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[MUSIC PLAYING]

If our descendants or any conscious being

is around to witness the very distant future of our galaxy,

what will they see?

How long will life persist as the stars begin to die?

[THEME MUSIC]

For the sake of argument, let's say

that humanity survives the several ends of world

that await us.

We somehow persist through the gradual heating of our Sun

and the evaporation of our oceans.

Our descendants cling to existence

through the countless generations

as we watch the Andromeda Galaxy merge with the Milky Way,

forming a vast elliptical galaxy.

We seek refuge in the outer solar system

as the Sun finally expands into a red giant twice.

And finally, our heirs or successors

find new homes among the stars after the Sun's final death

and transformation into a dim white dwarf.

We covered all of these catastrophes in past episodes,

but what's next?

How long can life survive into the far future?

An absolute requirement for the continued existence of life

is energy or, more accurately, a persistent energy gradient,

as we've also discussed recently.

For life to stave off rising entropy and decay,

energy must flow.

And the deepest wells of accessible energy

in the universe are stars.

When the last star blinks out, life must soon follow.

To know the future of life, we must

understand the life cycles of the longest-lived stars

in the universe.

That would be the red dwarf.

And don't be scornful of this little star.

They have very, very bright futures

and may even spawn a renaissance of life trillions of years

from now.

So let's talk stellar astrophysics.

Stars generate energy, fusing hydrogen

into helium in their cores.

The Sun burns through 600 billion kilograms of hydrogen

every second, generating 4 by 10 to the power of 26 watts

or around the energy equivalent of 20 million times

the Earth's entire nuclear arsenal every second.

This rate will only increase as the core's temperature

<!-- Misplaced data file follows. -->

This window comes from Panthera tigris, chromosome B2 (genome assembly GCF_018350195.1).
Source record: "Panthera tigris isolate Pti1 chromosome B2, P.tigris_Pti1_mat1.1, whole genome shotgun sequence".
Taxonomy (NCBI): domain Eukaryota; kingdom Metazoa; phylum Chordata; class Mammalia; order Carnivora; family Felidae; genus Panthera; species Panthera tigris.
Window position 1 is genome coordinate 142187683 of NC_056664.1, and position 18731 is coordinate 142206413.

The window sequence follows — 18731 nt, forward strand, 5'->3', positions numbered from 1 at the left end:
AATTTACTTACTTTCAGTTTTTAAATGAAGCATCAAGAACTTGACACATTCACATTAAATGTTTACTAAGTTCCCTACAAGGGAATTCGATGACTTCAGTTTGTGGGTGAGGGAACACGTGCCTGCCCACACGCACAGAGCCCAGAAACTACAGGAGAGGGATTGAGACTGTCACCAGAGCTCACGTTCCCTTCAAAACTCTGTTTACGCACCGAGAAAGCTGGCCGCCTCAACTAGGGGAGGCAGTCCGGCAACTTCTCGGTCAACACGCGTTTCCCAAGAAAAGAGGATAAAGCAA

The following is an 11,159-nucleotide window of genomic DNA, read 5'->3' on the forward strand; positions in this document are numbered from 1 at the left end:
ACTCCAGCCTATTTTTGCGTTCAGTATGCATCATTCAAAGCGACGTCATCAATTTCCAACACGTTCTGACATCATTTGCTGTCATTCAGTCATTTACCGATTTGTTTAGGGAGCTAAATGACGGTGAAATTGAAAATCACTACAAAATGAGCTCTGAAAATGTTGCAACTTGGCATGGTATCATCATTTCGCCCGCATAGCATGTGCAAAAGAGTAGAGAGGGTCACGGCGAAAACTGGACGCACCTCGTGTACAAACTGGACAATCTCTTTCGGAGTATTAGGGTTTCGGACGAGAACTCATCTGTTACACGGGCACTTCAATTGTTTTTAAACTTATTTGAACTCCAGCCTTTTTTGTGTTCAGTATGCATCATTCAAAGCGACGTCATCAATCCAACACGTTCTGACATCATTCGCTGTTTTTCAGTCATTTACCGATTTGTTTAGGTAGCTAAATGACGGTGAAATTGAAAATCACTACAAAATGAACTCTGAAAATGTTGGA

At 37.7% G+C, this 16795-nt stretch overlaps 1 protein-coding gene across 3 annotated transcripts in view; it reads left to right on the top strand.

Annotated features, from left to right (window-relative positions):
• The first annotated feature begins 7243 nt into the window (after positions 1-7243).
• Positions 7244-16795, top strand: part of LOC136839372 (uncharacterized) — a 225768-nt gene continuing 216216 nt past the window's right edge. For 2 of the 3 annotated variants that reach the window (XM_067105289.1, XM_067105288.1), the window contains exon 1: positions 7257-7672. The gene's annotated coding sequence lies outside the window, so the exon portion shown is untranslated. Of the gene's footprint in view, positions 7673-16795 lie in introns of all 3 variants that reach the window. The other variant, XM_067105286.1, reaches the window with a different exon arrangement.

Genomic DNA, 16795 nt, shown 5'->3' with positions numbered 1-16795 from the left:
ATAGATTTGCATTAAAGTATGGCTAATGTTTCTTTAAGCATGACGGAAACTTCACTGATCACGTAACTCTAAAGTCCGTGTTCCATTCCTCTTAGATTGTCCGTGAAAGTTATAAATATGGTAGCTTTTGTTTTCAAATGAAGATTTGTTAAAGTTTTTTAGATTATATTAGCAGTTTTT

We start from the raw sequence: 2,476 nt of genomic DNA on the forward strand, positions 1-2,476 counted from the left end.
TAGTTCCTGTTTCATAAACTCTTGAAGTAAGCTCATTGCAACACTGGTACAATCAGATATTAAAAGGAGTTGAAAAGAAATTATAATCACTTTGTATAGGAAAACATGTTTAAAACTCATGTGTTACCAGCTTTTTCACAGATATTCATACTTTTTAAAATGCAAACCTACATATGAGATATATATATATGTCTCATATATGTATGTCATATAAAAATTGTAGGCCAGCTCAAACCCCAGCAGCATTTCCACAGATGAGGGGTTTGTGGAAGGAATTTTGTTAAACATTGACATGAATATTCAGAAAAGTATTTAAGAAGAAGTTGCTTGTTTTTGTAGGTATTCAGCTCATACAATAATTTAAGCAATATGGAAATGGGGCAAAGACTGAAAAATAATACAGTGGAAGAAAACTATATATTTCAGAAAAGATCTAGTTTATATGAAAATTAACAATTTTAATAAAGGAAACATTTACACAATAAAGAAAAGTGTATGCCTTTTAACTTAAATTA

increases, and the Sun will burn through the hydrogen

supply in its core in five billion years.

Because the rate of fusion depends

very sensitively on temperature, more massive stars

with their hotter cores burn through their fuel

much, much more quickly.

The most massive stars live only a few million years.

And the relationship goes both ways.

Stars less massive than the Sun burn through their fuel

much more slowly.

This is all astro 101, so let's get a little crunchy

and figure out the lifespan of red dwarf stars,

also known as "M dwarfs."

We observe that a red dwarf with 10% of the Sun's mass

is about 1,000 times fainter than the Sun.

That means it's burning through its fuel 1,000 times less

quickly.

But it also has less fuel to burn, right?

Actually, wrong-- stars like our Sun

can only burn the hydrogen in their cores.

The layer above the Sun's core is what we call "radiative."

All of the energy travels in the form of photons

bouncing their way upwards.

Closer to the surface, the Sun becomes convective.

Energy is transported in giant convection flows

rising to the surface and sinking again.

That radiation zone isolates the Sun's core,

preventing new material from reaching those depths.

As a result, the Sun will only have access

to 10% of its mass for fusion fuel.

But red dwarfs are entirely convective.

Rivers of plasma flow from the core to the surface,

carrying both energy and the helium produced in the fusion

reactions.

That helium gets mixed through the star,

while new hydrogen is brought to the core for fusion.

Over the course of its long life,

a red dwarf will convert all of its hydrogen to helium.

A red dwarf with 10% the Sun's mass has just as much fuel

to burn as the Sun does, yet it burns it 1,000 times slower.

That means it should live 1,000 times longer--

so 10 trillion years instead of the Sun's 10 billion years.

That 10 trillion years assumes our red dwarf keeps

burning at the same old rate.

It doesn't.

Just like the Sun, the cores of red dwarf stars

shrink and heat up over time.

The heating core causes red dwarf fusion rates

to increase by a factor of 10 or more,

particularly towards the ends of their lives.

That shortens their lifespans, but we're still

talking trillions of years.

An interesting thing about red dwarfs

is they don't expand as they brighten,

unlike more massive stars.

If you increase the energy output

but keep the size of the star the same,

then you necessarily increase the surface temperature

of the star.

This is because the light produced by stars

comes from the heat glow of their surfaces.

This is thermal or black-body radiation,

and it obeys a couple of very strict laws.

First, the hotter something is, the more thermal photons

it produces.

So increasing the surface temperature

allows a red dwarf to shed all of those excess photons

produced by its rising fusion rate.

And rule two, the hotter something

is, the more energetic its individual thermal photons.

The black-body spectrum of a hot object

emits relatively more photons at short energetic wavelengths

than a cooler object.

For most of its life, the spectrum of a red

dwarf peaks at infrared wavelengths.

To us, they appear red because they're

producing more red light than yellow, blue, green, et cetera.

But as these stars heat up, their spectrum shifts.